March 12th, 2009
08:27 PM GMT
Share this on:

NEW YORK– Bernard Madoff will likely spend the rest of his life behind bars, but that is little comfort to the thousands of investors who lost their life savings because of his actions.

Madoff arrives at court Thursday.
Madoff arrives at court Thursday.

After he entered his guilty plea, Madoff addressed the court and said he was deeply sorry and ashamed.

Sorry ... Sorry? This was not a one-time mistake, but a multi-billion dollar fraud carried out over decades. He ripped off friends, neighbors, charities and pensioners.

It seems incredible that he asks anyone to believe he has a conscience.

At the end of the hearing Madoff was ordered to go directly to jail while he waits for his official sentencing, scheduled for June 16.

Government prosecutors will no doubt declare victory, but victims are angry there was not a trial.

Richard Friedman, who lost $4 million in savings, told CNN: "It's not enough just to say, 'OK, I'm guilty, put me away.'

"What about all the other people involved? What about his family? I want to know. What about the money? I don't think there's $50 billion out there. I think a lot of it is with the IRS, but whatever money he had, I think that that should come out. Where is that money?"

Legal experts say we may never know where the money went.

Right now investigators have found just under $1 billion, a fraction of the $60 billion that some estimate he swindled.

The other unanswered question that I struggle with is: Why?

When people commit a crime it helps to understand the motive. Why did this respectable and, by all measures, successful man do this?

Why didn't he turn himself in earlier? He said in his opening statement he always knew what he was doing was criminal and that he would be eventually be caught.

How could he have ruined so many lives? One of his victims said simply, "He is evil."

I think it may have more to do with greed. Yes, at the age of 70 he now faces jail time, but for the last 20 years he has lived a life of extreme luxury.

If he is the only one to serve time for this ... has justice really been served?

Posted by: ,
Filed under: BusinessWall Street

Next entry »
« Previous entry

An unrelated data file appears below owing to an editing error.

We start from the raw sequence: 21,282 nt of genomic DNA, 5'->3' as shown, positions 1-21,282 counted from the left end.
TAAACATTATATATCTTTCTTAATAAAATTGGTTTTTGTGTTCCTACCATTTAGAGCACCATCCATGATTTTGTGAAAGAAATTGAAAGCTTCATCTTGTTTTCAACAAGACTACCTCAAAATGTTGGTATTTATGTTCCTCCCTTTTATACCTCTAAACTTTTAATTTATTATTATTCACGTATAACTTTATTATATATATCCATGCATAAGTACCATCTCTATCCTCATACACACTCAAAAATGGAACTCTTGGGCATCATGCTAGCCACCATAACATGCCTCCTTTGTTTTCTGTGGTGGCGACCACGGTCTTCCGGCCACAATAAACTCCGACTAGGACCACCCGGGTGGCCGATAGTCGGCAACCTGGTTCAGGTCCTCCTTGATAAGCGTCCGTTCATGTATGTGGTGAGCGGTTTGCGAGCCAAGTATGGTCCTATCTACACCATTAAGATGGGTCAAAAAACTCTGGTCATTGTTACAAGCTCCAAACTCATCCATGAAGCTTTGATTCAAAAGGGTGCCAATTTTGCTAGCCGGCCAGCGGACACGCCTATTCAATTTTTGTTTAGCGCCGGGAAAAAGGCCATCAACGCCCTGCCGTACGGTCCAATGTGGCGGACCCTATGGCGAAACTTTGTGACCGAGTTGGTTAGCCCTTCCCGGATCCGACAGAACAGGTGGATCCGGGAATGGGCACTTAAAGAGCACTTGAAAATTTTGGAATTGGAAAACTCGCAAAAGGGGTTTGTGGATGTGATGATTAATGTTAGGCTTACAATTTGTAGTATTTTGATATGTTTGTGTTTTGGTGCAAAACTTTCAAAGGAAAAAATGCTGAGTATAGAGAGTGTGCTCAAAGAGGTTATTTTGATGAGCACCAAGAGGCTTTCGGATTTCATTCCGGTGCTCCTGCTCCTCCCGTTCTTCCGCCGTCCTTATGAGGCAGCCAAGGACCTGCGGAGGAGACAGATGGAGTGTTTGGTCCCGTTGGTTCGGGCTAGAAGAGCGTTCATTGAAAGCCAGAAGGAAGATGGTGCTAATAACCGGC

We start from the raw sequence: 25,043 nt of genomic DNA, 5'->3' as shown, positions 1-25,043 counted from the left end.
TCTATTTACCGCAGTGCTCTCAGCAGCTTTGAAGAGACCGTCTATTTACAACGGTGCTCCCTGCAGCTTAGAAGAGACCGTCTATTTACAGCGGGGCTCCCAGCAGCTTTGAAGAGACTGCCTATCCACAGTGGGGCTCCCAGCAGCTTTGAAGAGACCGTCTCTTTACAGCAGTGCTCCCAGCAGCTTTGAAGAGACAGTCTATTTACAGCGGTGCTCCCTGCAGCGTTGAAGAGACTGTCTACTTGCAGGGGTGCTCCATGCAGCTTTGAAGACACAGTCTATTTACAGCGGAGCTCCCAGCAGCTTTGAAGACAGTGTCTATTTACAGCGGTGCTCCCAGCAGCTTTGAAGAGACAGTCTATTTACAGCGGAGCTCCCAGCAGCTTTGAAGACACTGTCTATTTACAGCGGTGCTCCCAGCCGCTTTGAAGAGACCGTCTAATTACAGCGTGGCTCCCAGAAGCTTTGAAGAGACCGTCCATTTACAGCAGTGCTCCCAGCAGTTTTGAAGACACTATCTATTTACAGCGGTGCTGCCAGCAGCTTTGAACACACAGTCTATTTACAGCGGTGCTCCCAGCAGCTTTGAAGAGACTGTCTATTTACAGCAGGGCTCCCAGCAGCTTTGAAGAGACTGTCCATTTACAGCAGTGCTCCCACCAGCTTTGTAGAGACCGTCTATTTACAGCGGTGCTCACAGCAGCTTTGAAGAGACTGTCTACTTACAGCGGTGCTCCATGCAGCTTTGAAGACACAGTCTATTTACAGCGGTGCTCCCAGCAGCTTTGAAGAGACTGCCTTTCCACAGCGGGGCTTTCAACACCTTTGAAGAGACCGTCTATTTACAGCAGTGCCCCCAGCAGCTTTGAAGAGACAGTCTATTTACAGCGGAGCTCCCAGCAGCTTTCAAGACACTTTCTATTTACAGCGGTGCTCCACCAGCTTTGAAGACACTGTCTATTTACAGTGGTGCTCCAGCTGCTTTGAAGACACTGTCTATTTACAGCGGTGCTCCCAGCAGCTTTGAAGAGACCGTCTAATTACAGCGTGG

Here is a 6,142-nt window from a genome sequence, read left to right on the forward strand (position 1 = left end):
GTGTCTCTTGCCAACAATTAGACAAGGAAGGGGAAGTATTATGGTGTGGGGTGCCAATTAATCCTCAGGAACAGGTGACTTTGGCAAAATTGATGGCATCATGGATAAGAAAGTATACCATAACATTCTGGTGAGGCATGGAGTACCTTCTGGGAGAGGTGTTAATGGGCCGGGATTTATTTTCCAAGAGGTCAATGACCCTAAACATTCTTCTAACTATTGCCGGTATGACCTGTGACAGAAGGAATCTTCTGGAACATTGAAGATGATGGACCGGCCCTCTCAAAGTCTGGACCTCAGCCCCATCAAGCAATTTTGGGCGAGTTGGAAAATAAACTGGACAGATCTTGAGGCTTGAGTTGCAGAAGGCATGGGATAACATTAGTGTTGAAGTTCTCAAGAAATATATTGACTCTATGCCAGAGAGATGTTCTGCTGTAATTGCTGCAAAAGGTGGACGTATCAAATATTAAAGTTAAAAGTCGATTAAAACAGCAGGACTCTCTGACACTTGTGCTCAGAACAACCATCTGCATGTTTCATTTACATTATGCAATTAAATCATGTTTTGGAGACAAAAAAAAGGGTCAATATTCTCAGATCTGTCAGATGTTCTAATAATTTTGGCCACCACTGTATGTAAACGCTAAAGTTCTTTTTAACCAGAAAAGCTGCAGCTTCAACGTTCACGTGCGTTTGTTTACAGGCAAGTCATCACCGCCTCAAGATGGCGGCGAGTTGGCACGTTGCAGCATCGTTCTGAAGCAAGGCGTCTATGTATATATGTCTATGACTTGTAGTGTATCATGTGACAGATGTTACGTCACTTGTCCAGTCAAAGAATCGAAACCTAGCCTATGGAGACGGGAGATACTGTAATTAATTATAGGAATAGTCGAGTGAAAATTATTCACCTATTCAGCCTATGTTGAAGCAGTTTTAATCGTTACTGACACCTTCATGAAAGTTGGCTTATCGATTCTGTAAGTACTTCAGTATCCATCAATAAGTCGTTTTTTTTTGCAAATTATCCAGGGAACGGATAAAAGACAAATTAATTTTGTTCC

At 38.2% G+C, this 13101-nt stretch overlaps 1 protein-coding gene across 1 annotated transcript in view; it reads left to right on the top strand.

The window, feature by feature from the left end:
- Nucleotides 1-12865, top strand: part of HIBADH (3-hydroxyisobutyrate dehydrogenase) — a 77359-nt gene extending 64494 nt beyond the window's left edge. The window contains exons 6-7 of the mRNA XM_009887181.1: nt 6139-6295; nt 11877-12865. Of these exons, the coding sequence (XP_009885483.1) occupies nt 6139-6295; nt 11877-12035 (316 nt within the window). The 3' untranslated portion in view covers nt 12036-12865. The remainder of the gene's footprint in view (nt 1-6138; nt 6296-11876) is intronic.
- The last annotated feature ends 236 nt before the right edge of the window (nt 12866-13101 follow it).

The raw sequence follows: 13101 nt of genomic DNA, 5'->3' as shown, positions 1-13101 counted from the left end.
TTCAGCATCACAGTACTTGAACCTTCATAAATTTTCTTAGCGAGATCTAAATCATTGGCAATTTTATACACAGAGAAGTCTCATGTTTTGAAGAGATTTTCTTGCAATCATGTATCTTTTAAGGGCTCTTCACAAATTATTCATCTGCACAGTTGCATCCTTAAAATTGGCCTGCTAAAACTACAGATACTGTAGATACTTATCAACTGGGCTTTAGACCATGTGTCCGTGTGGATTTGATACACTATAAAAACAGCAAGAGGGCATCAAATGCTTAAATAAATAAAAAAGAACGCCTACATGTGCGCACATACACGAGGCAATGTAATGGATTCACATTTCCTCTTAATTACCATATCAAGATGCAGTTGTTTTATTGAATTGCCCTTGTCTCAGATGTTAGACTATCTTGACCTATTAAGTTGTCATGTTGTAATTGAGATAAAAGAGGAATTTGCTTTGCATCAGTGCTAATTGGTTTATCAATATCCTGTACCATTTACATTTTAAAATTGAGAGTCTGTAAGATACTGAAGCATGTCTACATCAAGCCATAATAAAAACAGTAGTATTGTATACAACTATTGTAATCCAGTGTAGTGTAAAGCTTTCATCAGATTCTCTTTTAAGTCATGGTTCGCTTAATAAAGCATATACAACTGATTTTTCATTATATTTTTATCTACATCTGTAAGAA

soundoff (27 Responses)
  1. SandyHaberkamp

    Why is the government or someone not acting on behalf of all those people Madoff swindled by freezing all assests of his wife, children,grandhildren, siblings, aunts and uncles and anyone else he spread his ill-gotten monies to overr the last two decades??????

    March 12, 2009 at 9:41 pm |
  2. Mario O.

    There are questions that deserve to be answered.
    First, where are the money? Madoff claimed he used the investors' money to pay down interest to other investors in a piramid structure. But still, there must be more than $1bn that investigators found so far.
    Second, how could he be dealing with everything by himself. It's impossible that his partners in the brokerage, family etc did not know about the scam. This brings me to another point.
    Why did he decide to turn himself in? With billions of dollars you can disappear wherever you want. Why turning yourself in after organising the biggest scam ever? I believe that the reason why he is doing this is to defend the others involved in the scam. His family, for example.
    He is 70, he lived a good life, and the price he pays is ending in jail, big price, but what about his family?
    Nobody is talking about them. His sons, partners in the brokerage, they surely knew about what was going on. He is defending his family, and securing them a rich future. He pleads guilty, goes to prison, hoping they relax the investigation and start focusing on the next fraud. In the meantime his family slowly leaves the scenes, and goes to live a not-in-jail life somewhere with the money from the scam... This may be completely wrong, but to me it seems that Madoff planned everything, even what we are witnessing now...

    March 12, 2009 at 9:46 pm |
  3. Abraham Jansen

    Very inveracious that he (Madoff) is the only one....

    March 12, 2009 at 10:17 pm |
  4. steve

    Iam sorry that theese poor little rich people lost their money . now the greedy people (including wall street) crying to the gov. that they want help?? no I say, its callled gambling for crying out loud. Madov was promising up to 50% intrest. didnt that ring any bells. or were theese people blinded by greed at the time of the hayday. oh by the way lost
    50 grand in vegas where is my gov. bailout????

    March 12, 2009 at 11:21 pm |
  5. Michael Barnes

    Although no one condones what Madoff did to his investors one can only feel that greed will get you in the end. In particular all those wealthy people looking for "easy money and inflated returns" on their investments have paid the ultimate price. The old saying if it looks too good to be true, then you can be sure it is.